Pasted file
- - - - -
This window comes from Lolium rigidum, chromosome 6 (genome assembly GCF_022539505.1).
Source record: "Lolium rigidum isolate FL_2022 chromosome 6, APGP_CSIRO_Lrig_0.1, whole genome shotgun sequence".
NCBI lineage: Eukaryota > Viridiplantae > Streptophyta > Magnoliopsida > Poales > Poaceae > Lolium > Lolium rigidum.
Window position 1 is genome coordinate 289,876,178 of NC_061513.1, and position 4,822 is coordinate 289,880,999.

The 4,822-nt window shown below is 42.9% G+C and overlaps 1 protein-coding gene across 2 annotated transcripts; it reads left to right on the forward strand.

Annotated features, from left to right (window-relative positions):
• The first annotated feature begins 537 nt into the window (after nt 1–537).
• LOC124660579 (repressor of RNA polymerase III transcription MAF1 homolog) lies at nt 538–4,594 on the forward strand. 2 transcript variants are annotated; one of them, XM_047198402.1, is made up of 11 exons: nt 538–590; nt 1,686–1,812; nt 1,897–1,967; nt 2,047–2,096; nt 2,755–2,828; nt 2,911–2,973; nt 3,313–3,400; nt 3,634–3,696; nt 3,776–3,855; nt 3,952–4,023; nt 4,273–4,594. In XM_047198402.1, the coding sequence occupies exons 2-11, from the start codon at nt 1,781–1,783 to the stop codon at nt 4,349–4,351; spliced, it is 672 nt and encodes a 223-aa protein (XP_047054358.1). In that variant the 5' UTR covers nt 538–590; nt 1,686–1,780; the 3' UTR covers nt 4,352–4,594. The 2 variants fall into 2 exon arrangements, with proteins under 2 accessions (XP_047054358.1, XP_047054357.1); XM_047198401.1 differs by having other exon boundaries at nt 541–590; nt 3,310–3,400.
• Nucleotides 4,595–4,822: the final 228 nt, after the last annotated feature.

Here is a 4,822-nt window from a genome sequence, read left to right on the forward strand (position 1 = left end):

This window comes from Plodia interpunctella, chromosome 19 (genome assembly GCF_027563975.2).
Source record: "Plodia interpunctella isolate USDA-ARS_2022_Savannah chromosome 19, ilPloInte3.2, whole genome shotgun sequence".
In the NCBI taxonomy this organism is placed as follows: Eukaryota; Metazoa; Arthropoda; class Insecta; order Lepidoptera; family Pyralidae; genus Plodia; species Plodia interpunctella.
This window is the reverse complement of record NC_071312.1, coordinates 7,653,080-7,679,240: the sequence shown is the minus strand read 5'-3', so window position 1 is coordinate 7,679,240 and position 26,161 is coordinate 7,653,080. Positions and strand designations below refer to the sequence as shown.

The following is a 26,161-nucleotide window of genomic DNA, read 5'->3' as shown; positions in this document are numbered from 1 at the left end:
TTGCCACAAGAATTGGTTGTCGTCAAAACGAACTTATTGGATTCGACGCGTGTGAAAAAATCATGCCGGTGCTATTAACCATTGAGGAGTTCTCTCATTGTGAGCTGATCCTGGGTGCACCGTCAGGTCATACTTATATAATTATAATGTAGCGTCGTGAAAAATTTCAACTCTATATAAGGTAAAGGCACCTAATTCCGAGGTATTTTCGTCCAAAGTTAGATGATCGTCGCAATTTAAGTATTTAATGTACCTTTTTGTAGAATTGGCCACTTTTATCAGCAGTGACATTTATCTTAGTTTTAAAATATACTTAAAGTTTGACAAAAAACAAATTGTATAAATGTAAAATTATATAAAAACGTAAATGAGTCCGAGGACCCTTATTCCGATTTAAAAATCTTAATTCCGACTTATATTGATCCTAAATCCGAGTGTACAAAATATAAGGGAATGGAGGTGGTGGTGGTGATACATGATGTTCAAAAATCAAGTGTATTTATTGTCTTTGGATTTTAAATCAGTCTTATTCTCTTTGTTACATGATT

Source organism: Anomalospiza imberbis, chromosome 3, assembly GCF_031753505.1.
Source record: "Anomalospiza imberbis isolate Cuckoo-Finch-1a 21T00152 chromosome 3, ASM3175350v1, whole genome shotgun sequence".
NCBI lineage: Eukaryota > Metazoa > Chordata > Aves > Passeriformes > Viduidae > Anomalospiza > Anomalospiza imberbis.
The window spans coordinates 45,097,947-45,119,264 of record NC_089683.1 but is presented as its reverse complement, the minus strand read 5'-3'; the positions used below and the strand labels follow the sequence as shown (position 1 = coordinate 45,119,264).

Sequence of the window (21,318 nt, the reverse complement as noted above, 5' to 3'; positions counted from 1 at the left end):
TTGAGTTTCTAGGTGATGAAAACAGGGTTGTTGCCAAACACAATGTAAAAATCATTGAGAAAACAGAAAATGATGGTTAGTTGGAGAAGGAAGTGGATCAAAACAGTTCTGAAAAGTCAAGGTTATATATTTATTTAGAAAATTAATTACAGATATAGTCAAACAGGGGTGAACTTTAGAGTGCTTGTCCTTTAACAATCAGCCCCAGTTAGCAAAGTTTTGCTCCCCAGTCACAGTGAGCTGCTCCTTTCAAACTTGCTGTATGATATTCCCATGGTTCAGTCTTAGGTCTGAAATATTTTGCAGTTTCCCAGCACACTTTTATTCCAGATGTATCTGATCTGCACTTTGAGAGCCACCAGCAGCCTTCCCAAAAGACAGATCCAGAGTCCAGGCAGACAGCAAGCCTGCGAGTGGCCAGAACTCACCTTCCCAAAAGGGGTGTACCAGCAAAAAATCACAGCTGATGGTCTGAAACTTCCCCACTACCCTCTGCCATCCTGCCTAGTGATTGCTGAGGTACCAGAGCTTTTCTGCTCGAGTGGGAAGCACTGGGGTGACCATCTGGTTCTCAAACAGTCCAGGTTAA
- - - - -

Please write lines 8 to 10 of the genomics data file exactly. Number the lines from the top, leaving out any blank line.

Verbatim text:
• LOC124660579 (repressor of RNA polymerase III transcription MAF1 homolog) lies at nt 538–4,594 on the forward strand. 2 transcript variants are annotated; one of them, XM_047198402.1, is made up of 11 exons: nt 538–590; nt 1,686–1,812; nt 1,897–1,967; nt 2,047–2,096; nt 2,755–2,828; nt 2,911–2,973; nt 3,313–3,400; nt 3,634–3,696; nt 3,776–3,855; nt 3,952–4,023; nt 4,273–4,594. In XM_047198402.1, the coding sequence occupies exons 2-11, from the start codon at nt 1,781–1,783 to the stop codon at nt 4,349–4,351; spliced, it is 672 nt and encodes a 223-aa protein (XP_047054358.1). In that variant the 5' UTR covers nt 538–590; nt 1,686–1,780; the 3' UTR covers nt 4,352–4,594. The 2 variants fall into 2 exon arrangements, with proteins under 2 accessions (XP_047054358.1, XP_047054357.1); XM_047198401.1 differs by having other exon boundaries at nt 541–590; nt 3,310–3,400.
• Nucleotides 4,595–4,822: the final 228 nt, after the last annotated feature.

Here is a 4,822-nt window from a genome sequence, read left to right on the forward strand (position 1 = left end):